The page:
While pursuing my master’s degree in English from K-State, I became interested in the concept of retellings as a narrative device. Why are there some stories we seem insistent to revisit? What is it about these stories that demands a fresh perspective?
I wrestled with these questions over the course of my graduate studies. I don’t think there’s a definitive answer, but I did come up with a food analogy that helped me understand the appeal of retellings: they are like comfort food with a twist. They’re traditional favorites we’ve come to depend on, but a new element (or many) has been added to the recipe. Whatever these new elements might be, they allow us to see — or, if you’re still following the analogy, to taste — what’s familiar in fresh and exciting ways.
Retellings have become increasingly popular in the young adult space, with two recent titles updating two classics of English literature: William Shakespeare’s “Romeo & Juliet” and Jane Austen’s “Pride & Prejudice.”
In “These Violent Delights,” author Chloe Gong relocates the drama of Shakespeare’s classic tragedy from Verona to the streets of 1920s Shanghai. The sprawling city is run by two rival gangs, the White Flowers and the Scarlet Gang, whose territory battles often end in bloodshed. At opposite ends of this blood feud stand Roma Montagov and Juliette Cai, who must work together to unite their respective gangs against a disturbing “madness” infecting Shanghai citizens.
While you might guess how Roma and Juliette’s relationship will unfold based off your knowledge of “Romeo & Juliet,” Gong subverts our expectations right off the bat, establishing Juliette and Roma not as star-crossed lovers, but as former star-crossed lovers. This deviation from the original story adds a real sense of tension between these characters that will get readers invested in their relationship.
Fans of Shakespeare’s play will delight (pardon the pun) in the Easter eggs Gong nestles into her retelling and admire how, despite setting the novel nearly a century removed from our present, the story feels modernized in its discussions of colonialism and inclusivity.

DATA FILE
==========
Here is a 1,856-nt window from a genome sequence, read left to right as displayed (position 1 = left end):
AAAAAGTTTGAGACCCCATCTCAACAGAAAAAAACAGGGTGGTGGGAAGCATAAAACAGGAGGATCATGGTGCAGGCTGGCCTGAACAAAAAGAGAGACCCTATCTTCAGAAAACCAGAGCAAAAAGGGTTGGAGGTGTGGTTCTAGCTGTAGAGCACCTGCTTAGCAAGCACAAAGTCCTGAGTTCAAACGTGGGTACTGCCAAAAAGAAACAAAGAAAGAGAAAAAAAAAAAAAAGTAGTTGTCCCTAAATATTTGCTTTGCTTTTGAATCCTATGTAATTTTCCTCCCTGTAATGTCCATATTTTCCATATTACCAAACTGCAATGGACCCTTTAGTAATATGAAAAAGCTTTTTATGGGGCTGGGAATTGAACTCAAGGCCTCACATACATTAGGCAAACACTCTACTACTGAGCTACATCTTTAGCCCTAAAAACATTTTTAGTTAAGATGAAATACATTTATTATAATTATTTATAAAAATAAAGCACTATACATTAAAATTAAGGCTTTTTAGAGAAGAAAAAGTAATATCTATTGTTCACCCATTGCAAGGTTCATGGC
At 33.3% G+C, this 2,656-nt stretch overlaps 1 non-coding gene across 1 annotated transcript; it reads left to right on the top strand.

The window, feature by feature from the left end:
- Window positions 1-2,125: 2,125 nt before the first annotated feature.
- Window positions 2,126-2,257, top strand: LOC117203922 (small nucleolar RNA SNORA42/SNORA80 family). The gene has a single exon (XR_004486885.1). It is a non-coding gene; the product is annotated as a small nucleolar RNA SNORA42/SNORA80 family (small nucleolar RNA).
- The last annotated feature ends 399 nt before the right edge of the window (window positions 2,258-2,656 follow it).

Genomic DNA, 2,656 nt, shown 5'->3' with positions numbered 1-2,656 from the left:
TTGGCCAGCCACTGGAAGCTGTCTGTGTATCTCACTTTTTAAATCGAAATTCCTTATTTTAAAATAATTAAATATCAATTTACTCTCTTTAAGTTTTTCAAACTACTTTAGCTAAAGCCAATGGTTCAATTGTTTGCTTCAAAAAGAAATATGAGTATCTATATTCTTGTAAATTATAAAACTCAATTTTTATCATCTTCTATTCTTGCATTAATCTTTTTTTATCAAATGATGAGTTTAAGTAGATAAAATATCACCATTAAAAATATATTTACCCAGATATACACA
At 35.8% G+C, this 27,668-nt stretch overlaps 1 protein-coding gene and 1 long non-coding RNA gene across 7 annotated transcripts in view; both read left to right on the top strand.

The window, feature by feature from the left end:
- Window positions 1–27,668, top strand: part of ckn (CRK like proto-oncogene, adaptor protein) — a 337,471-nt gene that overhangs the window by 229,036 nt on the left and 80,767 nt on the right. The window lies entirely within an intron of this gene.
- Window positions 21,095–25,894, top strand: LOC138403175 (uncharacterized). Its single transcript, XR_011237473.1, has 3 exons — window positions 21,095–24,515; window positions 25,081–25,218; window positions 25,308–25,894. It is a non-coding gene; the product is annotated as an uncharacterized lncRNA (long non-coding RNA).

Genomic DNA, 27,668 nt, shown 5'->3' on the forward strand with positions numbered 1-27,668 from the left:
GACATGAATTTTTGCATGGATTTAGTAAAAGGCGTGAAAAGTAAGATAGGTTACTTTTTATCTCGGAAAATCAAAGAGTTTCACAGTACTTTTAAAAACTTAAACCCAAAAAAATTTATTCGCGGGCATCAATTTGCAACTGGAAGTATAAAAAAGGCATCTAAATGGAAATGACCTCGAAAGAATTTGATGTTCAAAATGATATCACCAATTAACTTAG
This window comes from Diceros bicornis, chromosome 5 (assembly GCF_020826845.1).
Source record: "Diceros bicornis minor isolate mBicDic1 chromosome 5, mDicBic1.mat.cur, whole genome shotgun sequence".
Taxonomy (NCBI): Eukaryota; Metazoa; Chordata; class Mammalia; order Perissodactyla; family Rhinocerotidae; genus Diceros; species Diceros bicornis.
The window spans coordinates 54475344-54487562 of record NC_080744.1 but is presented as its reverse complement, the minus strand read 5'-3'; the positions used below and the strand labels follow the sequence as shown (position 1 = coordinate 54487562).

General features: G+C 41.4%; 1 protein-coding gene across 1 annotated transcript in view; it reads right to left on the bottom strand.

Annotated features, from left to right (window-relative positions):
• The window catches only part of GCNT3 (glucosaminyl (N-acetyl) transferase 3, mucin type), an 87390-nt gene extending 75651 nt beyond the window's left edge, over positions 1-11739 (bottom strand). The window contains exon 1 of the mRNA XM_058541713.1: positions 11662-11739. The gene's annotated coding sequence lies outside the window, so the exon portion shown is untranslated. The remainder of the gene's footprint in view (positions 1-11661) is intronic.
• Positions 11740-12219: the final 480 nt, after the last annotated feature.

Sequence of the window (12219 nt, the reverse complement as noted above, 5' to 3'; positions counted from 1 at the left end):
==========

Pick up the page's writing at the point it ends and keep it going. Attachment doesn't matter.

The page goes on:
From 20th century Shanghai to modern-day Brooklyn, Ibi Zoboi’s “Pride” offers readers a “remix” of Austen’s 1813 classic, “Pride & Prejudice.” The novel centers on 17-year-old Zuri Benitez, who has big dreams of attending Howard University and developing her poetry.
Apart from her literary passions, Zuri has immense love for her big family and their Brooklyn neighborhood, which is becoming increasingly gentrified.
The novel’s central conflict kicks in with the arrival of the Darcys, an upper-class Black family who move into the renovated mansion across from Zuri’s apartment building. Zuri immediately clashes with Darius Darcy, the youngest of her new neighbors, and what follows is the classic enemies-to-lovers relationship previously immortalized by Austen’s protagonists, Elizabeth Bennett and Mr. Darcy.
Zoboi updates Austen’s observations on class with timely commentary on gentrification and organically infuses specific elements of Zuri’s Haitian-Dominican heritage into the story. Additionally, the novel never forgets its teen audience, injecting the narrative with scenes of romance and college woes that will ring true for young readers.
Though both of these novels are classified as retellings, it should be noted that one does not have to be familiar with “Romeo & Juliet” or “Pride & Prejudice” before enjoying these newer titles. Their authors seem keenly aware of this, taking the bones of their inspired texts to rebuild tried and true stories into something wholly new. In fact, it might be fun for teens to start with these titles first before tackling the originals.
You can find print copies of both titles at the Manhattan Public Library, and digital copies are available through Sunflower eLibrary.
Dustin Vann is a library assistant at Manhattan Public Library.